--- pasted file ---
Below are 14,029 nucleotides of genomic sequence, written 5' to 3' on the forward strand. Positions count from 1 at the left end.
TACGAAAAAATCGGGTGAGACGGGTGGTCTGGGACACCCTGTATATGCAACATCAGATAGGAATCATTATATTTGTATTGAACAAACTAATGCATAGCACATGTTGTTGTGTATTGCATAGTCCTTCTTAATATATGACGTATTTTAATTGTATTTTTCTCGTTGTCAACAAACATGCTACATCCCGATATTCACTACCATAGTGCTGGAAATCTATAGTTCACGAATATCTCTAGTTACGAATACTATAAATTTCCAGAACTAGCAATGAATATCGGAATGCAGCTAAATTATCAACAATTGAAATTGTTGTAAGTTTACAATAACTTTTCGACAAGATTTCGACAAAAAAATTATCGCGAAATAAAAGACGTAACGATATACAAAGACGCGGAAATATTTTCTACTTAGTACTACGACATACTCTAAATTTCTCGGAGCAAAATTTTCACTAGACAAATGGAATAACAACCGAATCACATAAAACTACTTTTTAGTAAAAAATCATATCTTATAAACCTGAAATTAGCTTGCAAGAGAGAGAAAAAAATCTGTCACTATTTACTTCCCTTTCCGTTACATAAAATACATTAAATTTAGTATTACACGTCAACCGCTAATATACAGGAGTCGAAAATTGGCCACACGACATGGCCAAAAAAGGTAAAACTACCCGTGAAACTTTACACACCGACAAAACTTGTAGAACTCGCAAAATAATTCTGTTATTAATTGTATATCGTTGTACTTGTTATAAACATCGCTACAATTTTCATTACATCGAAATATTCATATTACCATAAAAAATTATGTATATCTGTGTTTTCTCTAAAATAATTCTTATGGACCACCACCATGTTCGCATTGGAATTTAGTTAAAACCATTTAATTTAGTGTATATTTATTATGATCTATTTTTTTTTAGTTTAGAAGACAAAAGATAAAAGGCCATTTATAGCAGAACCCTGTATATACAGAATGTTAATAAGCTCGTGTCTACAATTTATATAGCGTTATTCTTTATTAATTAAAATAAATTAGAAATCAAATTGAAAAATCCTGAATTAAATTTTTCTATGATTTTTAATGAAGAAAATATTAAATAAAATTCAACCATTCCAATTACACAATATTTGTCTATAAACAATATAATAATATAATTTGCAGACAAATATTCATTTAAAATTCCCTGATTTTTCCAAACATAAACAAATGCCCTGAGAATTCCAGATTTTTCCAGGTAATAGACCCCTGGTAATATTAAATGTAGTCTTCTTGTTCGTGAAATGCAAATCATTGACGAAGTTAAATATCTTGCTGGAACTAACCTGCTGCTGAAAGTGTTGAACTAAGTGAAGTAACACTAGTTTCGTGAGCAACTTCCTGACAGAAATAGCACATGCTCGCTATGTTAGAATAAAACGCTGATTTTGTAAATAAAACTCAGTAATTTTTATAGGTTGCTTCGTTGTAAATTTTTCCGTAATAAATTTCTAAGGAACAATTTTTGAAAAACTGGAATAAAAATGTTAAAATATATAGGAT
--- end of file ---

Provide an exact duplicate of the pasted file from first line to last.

Below are 14,029 nucleotides of genomic sequence, written 5' to 3' on the forward strand. Positions count from 1 at the left end.
TACGAAAAAATCGGGTGAGACGGGTGGTCTGGGACACCCTGTATATGCAACATCAGATAGGAATCATTATATTTGTATTGAACAAACTAATGCATAGCACATGTTGTTGTGTATTGCATAGTCCTTCTTAATATATGACGTATTTTAATTGTATTTTTCTCGTTGTCAACAAACATGCTACATCCCGATATTCACTACCATAGTGCTGGAAATCTATAGTTCACGAATATCTCTAGTTACGAATACTATAAATTTCCAGAACTAGCAATGAATATCGGAATGCAGCTAAATTATCAACAATTGAAATTGTTGTAAGTTTACAATAACTTTTCGACAAGATTTCGACAAAAAAATTATCGCGAAATAAAAGACGTAACGATATACAAAGACGCGGAAATATTTTCTACTTAGTACTACGACATACTCTAAATTTCTCGGAGCAAAATTTTCACTAGACAAATGGAATAACAACCGAATCACATAAAACTACTTTTTAGTAAAAAATCATATCTTATAAACCTGAAATTAGCTTGCAAGAGAGAGAAAAAAATCTGTCACTATTTACTTCCCTTTCCGTTACATAAAATACATTAAATTTAGTATTACACGTCAACCGCTAATATACAGGAGTCGAAAATTGGCCACACGACATGGCCAAAAAAGGTAAAACTACCCGTGAAACTTTACACACCGACAAAACTTGTAGAACTCGCAAAATAATTCTGTTATTAATTGTATATCGTTGTACTTGTTATAAACATCGCTACAATTTTCATTACATCGAAATATTCATATTACCATAAAAAATTATGTATATCTGTGTTTTCTCTAAAATAATTCTTATGGACCACCACCATGTTCGCATTGGAATTTAGTTAAAACCATTTAATTTAGTGTATATTTATTATGATCTATTTTTTTTTAGTTTAGAAGACAAAAGATAAAAGGCCATTTATAGCAGAACCCTGTATATACAGAATGTTAATAAGCTCGTGTCTACAATTTATATAGCGTTATTCTTTATTAATTAAAATAAATTAGAAATCAAATTGAAAAATCCTGAATTAAATTTTTCTATGATTTTTAATGAAGAAAATATTAAATAAAATTCAACCATTCCAATTACACAATATTTGTCTATAAACAATATAATAATATAATTTGCAGACAAATATTCATTTAAAATTCCCTGATTTTTCCAAACATAAACAAATGCCCTGAGAATTCCAGATTTTTCCAGGTAATAGACCCCTGGTAATATTAAATGTAGTCTTCTTGTTCGTGAAATGCAAATCATTGACGAAGTTAAATATCTTGCTGGAACTAACCTGCTGCTGAAAGTGTTGAACTAAGTGAAGTAACACTAGTTTCGTGAGCAACTTCCTGACAGAAATAGCACATGCTCGCTATGTTAGAATAAAACGCTGATTTTGTAAATAAAACTCAGTAATTTTTATAGGTTGCTTCGTTGTAAATTTTTCCGTAATAAATTTCTAAGGAACAATTTTTGAAAAACTGGAATAAAAATGTTAAAATATATAGGAT